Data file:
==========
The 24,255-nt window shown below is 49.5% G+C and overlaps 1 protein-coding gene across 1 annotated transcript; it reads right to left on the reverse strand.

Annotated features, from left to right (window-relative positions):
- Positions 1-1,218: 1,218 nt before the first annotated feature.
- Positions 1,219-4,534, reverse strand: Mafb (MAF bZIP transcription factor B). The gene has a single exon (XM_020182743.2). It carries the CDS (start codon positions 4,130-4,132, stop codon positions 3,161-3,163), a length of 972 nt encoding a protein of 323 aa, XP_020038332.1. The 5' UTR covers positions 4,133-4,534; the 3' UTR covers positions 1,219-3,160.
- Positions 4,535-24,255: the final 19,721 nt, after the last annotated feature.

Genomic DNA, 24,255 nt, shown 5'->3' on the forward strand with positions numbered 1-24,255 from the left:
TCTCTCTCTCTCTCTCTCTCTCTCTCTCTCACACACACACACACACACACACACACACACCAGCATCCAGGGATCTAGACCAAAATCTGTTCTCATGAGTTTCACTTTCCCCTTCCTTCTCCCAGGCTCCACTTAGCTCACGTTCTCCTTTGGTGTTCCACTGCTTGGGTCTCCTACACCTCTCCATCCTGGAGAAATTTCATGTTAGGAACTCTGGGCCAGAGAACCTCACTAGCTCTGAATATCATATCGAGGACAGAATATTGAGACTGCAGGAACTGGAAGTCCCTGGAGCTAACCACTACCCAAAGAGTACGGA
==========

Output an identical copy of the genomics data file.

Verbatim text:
The 24,255-nt window shown below is 49.5% G+C and overlaps 1 protein-coding gene across 1 annotated transcript; it reads right to left on the reverse strand.

Annotated features, from left to right (window-relative positions):
- Positions 1-1,218: 1,218 nt before the first annotated feature.
- Positions 1,219-4,534, reverse strand: Mafb (MAF bZIP transcription factor B). The gene has a single exon (XM_020182743.2). It carries the CDS (start codon positions 4,130-4,132, stop codon positions 3,161-3,163), a length of 972 nt encoding a protein of 323 aa, XP_020038332.1. The 5' UTR covers positions 4,133-4,534; the 3' UTR covers positions 1,219-3,160.
- Positions 4,535-24,255: the final 19,721 nt, after the last annotated feature.

Genomic DNA, 24,255 nt, shown 5'->3' on the forward strand with positions numbered 1-24,255 from the left:
TCTCTCTCTCTCTCTCTCTCTCTCTCTCTCACACACACACACACACACACACACACACACCAGCATCCAGGGATCTAGACCAAAATCTGTTCTCATGAGTTTCACTTTCCCCTTCCTTCTCCCAGGCTCCACTTAGCTCACGTTCTCCTTTGGTGTTCCACTGCTTGGGTCTCCTACACCTCTCCATCCTGGAGAAATTTCATGTTAGGAACTCTGGGCCAGAGAACCTCACTAGCTCTGAATATCATATCGAGGACAGAATATTGAGACTGCAGGAACTGGAAGTCCCTGGAGCTAACCACTACCCAAAGAGTACGGA